Wednesday, March 9, 2011
Alicia Williams is grateful before, during and after Black History Month...
Tonight I’d like to introduce you to my friend Alicia Williams (yes, I am a Williams from Cowra but Alicia is from Michigan and lives in North Carolina, still its good to share a name anyways!). She’s a writer, performer, motivational speaker, dance/zumba instructor, mother to Dove and creative writing student!
Alicia’s life was full enough without me asking her to write for my blog. But she did it anyway, because she’s focussed, and kind to her friend down under. We first met in Tampa, Florida at the Black Writers Reunion and Conference in 2008. I was pleased to see how she’d upped the ante with her writing two years later when we met again in Atlanta. Alicia is also working on the release of her first book Up From Rock Bottom.
This blog was originally for Black History Month, but let’s just say we’re on ‘Koori-time!’ I’m just grateful to read Alicia’s words and learn more about history that should be important to all of us.
What Alicia is grateful for this BHM:
1. I'm grateful for Mary McLeod Bethune for investing in education. W.E.B. DuBois for challenging us to use our minds. I’m grateful to those individuals without resources and technology to lead the pack of making a difference in society without excuses: Frederick Douglass, George Washington Carver, Booker T. Washington, and lesser named individuals. There should never be any whining, complaining, or excuses when we look at the lives of these individuals, and we owe it to them to take full advantage of our opportunities to reach our full potential.
2. I'm so grateful for every person who risked their lives chasing the dream of freedom. We know of Harriet Tubman, and her story speaks volumes. How dared she go back and forth to free others, with a bounty on her head? This woman stepped out on faith, and yet never doubted her purpose. That's why one of my mantra's when doubt creeps in is: "It's time to do it Harriet Tubman style."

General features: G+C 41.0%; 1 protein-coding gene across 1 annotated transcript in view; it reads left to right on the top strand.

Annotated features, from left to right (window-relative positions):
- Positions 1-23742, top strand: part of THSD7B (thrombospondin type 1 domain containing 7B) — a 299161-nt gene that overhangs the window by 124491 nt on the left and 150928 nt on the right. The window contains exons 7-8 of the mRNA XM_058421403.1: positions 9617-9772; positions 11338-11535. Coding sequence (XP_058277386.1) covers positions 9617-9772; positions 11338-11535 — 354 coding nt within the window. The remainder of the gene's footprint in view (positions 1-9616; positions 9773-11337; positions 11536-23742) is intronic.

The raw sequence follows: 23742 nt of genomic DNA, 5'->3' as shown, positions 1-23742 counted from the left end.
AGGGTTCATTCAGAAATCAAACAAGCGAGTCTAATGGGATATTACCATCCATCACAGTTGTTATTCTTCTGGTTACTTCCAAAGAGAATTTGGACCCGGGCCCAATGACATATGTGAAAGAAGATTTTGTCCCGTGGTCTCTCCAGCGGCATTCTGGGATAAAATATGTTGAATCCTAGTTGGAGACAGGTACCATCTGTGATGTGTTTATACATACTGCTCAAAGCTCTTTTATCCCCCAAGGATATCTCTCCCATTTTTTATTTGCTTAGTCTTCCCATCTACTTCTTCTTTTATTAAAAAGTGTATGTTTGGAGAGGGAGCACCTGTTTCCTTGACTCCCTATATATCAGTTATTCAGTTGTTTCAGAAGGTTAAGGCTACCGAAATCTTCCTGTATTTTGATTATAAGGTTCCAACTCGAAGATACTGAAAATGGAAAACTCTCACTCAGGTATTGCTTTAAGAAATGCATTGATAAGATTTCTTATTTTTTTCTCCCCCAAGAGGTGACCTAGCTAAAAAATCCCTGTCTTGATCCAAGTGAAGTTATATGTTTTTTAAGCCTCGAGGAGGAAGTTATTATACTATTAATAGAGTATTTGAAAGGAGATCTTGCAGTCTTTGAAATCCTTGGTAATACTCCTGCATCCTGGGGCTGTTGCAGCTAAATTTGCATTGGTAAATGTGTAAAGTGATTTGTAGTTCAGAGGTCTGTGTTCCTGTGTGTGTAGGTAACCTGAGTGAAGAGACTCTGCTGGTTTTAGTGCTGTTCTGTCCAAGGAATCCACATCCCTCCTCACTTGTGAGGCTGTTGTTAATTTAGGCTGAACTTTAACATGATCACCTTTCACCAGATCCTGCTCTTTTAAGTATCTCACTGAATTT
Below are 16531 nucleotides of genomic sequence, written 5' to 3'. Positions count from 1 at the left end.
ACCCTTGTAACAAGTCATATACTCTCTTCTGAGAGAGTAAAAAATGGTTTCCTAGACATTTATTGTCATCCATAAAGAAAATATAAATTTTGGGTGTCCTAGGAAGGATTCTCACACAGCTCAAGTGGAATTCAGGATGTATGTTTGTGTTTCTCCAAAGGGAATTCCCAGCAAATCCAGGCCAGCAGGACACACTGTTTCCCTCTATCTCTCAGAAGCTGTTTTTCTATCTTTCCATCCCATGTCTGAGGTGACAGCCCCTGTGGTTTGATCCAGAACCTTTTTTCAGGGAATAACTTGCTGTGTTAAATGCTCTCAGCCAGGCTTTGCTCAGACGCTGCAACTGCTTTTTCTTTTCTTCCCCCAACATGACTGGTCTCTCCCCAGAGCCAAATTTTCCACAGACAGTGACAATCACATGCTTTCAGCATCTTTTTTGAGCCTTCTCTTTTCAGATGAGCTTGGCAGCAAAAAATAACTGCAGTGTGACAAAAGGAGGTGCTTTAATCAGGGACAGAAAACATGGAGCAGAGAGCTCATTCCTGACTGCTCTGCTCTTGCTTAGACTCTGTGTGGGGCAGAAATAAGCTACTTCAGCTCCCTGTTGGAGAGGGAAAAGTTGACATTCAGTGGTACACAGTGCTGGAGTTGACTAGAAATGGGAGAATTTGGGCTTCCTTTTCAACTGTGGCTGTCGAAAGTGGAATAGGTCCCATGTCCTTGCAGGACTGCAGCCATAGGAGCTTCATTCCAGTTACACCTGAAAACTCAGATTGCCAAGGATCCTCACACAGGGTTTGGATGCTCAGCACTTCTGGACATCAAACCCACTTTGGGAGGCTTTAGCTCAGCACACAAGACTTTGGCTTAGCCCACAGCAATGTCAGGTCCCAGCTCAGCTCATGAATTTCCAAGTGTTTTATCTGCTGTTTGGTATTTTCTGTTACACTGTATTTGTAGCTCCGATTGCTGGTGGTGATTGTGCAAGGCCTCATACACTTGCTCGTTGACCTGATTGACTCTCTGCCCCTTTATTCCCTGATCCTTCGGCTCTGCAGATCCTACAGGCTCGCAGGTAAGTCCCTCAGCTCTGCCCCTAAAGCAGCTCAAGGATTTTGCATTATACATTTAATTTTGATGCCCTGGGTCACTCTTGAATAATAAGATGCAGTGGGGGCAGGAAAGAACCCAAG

3. As a storyteller, I am so thankful for the griots (elder storytellers) that came before me. As an African-American, I realized that we don't have a culture that we can pinpoint and say, "This is ours." Unless I do a DNA test, I won't know what tribe, country, or lifeline my people originated. But at least I have gleaned culture from historical stories, and the songs sung that reflected on how we are a faithful, strong people.
4. I am so grateful for every person who helped, fought, and received abuse just for the right to vote. I'm, no we, are reaping the benefits of this natural right. It is because of their preservation that me and my daughter witnessed our 44th President African-American, Barack Obama, take office.
I leave you with a quote by Oprah Winfrey: "How dare I be tired doing what I'm doing, know the trials and tribulations of my ancestors who had to work from dawn 'til dusk. They had a right to be tired. I don't."
Keep pushing . . . and never doubt.